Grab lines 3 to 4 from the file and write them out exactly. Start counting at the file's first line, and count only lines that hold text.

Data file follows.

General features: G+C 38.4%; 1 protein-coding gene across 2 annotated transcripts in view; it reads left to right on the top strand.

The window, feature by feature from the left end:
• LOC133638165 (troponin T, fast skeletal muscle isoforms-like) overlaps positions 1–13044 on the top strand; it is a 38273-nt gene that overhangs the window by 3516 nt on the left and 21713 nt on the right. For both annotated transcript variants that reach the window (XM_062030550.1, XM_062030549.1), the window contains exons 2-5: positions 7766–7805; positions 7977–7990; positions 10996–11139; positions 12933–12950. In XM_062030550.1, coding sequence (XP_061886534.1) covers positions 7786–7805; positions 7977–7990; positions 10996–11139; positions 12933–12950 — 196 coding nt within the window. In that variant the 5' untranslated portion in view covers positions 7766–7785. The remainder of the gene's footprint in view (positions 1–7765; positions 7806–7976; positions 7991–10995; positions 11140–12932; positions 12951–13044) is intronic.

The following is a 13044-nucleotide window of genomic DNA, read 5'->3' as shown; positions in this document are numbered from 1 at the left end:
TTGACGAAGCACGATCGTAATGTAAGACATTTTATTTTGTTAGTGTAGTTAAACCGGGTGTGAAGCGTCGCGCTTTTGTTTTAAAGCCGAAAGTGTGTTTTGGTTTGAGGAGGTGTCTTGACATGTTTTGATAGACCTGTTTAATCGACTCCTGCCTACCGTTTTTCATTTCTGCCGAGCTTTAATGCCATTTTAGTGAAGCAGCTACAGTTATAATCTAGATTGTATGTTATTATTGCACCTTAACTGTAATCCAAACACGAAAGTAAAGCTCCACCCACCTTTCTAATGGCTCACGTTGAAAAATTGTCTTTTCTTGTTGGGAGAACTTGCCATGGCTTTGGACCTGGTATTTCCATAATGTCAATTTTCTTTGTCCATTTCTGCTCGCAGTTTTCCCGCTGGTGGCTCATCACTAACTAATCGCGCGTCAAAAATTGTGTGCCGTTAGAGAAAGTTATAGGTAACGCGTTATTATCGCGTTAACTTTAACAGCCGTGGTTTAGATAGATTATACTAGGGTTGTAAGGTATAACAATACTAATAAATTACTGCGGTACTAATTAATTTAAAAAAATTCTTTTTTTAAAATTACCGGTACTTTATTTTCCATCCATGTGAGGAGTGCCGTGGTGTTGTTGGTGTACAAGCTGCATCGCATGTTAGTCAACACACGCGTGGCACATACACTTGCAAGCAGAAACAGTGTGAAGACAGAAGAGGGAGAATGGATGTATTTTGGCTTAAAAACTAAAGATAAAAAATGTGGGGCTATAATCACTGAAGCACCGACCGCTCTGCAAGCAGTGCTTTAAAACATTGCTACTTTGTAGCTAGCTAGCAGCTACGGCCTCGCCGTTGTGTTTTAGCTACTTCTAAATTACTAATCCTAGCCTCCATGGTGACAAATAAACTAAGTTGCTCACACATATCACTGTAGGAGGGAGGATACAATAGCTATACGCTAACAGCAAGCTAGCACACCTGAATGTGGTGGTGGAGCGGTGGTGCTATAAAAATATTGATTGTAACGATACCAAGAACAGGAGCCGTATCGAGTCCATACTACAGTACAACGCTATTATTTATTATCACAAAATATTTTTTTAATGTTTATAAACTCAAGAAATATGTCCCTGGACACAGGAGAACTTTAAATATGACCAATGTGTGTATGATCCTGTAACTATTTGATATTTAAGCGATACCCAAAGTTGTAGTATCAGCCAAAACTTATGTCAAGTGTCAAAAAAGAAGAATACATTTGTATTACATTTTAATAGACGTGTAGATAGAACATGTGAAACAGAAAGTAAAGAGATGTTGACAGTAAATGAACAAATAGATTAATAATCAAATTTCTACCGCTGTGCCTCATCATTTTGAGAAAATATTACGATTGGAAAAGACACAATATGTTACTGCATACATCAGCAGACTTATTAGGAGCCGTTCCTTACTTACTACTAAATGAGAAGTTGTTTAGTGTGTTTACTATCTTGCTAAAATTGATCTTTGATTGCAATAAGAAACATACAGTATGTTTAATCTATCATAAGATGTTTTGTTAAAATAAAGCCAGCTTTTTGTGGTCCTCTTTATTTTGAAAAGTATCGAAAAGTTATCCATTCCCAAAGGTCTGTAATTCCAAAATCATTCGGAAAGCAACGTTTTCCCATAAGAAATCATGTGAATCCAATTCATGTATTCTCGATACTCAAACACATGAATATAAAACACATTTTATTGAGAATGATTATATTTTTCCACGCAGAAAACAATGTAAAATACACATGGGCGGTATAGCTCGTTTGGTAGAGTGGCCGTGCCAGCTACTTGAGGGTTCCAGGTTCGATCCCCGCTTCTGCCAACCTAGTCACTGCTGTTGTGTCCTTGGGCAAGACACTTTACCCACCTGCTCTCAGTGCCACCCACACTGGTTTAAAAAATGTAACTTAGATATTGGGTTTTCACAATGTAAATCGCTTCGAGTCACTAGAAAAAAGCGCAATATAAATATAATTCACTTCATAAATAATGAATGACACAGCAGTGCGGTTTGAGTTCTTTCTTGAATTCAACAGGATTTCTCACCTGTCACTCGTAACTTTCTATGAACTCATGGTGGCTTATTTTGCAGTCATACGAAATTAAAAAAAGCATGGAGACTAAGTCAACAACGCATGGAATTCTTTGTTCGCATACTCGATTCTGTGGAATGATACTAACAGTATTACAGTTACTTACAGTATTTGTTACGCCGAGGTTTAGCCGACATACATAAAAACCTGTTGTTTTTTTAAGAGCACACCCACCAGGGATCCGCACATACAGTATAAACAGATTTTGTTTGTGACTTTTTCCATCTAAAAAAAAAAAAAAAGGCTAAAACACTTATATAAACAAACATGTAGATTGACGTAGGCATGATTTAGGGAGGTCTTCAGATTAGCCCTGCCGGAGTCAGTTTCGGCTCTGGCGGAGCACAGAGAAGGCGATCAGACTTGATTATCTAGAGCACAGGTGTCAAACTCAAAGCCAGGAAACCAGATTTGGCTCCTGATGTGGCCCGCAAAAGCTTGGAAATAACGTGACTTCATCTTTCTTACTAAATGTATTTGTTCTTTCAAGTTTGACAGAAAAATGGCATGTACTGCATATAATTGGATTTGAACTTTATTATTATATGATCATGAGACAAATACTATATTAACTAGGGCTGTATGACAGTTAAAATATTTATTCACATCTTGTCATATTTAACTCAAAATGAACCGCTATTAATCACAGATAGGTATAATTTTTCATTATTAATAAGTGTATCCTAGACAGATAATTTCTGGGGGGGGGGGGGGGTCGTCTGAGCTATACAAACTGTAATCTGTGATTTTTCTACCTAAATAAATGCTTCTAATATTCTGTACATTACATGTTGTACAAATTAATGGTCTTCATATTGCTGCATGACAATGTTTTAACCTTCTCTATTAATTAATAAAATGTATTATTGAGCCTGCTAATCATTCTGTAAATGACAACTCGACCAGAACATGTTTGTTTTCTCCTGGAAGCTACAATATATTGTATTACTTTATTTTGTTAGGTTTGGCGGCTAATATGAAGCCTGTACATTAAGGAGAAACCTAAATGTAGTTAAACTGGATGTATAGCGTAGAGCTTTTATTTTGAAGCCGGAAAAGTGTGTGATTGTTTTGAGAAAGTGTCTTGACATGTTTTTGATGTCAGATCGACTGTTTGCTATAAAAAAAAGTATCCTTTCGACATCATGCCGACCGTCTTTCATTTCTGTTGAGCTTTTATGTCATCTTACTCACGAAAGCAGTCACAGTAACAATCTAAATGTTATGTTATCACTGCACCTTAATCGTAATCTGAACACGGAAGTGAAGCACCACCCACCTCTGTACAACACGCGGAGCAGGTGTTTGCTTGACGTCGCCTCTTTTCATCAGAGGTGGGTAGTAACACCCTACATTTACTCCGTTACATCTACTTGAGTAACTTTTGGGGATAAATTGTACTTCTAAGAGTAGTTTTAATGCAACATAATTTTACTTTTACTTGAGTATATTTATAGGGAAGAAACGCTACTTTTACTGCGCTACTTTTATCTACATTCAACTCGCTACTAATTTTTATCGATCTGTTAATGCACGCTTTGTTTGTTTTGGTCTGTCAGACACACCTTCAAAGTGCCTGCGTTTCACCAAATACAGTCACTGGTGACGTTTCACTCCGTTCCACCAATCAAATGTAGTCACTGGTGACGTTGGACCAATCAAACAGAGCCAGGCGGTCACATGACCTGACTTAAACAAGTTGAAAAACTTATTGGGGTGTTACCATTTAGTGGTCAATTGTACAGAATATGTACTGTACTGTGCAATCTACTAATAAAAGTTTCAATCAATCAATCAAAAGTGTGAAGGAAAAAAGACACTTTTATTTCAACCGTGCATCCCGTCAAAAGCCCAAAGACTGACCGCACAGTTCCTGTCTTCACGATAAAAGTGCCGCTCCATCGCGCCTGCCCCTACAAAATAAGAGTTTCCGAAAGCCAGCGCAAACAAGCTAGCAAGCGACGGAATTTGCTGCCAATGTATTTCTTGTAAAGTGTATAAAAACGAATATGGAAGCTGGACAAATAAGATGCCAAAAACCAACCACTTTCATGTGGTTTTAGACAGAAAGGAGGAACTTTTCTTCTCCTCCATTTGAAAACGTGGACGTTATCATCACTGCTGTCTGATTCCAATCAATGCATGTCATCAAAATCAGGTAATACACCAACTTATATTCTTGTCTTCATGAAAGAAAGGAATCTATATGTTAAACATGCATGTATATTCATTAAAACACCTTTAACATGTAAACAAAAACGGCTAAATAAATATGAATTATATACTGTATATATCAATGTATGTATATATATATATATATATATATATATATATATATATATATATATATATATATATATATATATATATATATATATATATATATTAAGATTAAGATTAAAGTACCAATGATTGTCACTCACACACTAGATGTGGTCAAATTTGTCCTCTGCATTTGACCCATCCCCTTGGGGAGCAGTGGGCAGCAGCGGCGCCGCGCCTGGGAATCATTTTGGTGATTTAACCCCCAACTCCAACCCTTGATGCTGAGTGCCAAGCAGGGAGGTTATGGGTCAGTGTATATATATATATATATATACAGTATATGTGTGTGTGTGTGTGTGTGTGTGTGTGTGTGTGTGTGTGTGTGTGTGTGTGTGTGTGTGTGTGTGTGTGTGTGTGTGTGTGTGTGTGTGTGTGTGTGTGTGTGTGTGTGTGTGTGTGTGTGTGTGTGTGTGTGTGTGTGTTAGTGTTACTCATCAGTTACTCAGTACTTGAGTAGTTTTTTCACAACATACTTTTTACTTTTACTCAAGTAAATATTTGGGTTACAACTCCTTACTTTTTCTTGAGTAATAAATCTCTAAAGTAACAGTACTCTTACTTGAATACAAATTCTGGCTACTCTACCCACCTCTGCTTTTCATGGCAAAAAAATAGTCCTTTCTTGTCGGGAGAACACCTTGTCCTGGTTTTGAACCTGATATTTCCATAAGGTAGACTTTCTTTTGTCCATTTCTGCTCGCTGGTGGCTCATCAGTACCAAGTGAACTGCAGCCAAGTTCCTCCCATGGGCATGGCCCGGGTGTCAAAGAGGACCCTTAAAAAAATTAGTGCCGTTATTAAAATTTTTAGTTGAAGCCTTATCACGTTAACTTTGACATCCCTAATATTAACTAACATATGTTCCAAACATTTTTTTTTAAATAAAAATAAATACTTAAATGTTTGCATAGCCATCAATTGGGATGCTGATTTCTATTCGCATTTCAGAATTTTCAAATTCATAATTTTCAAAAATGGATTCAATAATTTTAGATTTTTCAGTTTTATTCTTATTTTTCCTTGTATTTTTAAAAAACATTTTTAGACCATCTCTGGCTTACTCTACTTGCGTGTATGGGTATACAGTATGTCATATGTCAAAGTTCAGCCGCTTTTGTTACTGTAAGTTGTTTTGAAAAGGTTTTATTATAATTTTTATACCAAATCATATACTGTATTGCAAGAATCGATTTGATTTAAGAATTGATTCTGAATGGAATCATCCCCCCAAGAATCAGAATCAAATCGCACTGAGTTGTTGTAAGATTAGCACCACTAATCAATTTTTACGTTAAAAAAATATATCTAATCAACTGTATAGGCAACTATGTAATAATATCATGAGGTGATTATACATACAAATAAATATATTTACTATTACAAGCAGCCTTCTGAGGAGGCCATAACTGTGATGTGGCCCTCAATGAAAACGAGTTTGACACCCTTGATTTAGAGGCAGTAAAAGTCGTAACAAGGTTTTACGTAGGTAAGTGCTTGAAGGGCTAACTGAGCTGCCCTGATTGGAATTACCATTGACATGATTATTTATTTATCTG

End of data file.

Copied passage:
• LOC133638165 (troponin T, fast skeletal muscle isoforms-like) overlaps positions 1–13044 on the top strand; it is a 38273-nt gene that overhangs the window by 3516 nt on the left and 21713 nt on the right. For both annotated transcript variants that reach the window (XM_062030550.1, XM_062030549.1), the window contains exons 2-5: positions 7766–7805; positions 7977–7990; positions 10996–11139; positions 12933–12950. In XM_062030550.1, coding sequence (XP_061886534.1) covers positions 7786–7805; positions 7977–7990; positions 10996–11139; positions 12933–12950 — 196 coding nt within the window. In that variant the 5' untranslated portion in view covers positions 7766–7785. The remainder of the gene's footprint in view (positions 1–7765; positions 7806–7976; positions 7991–10995; positions 11140–12932; positions 12951–13044) is intronic.

The following is a 13044-nucleotide window of genomic DNA, read 5'->3' as shown; positions in this document are numbered from 1 at the left end: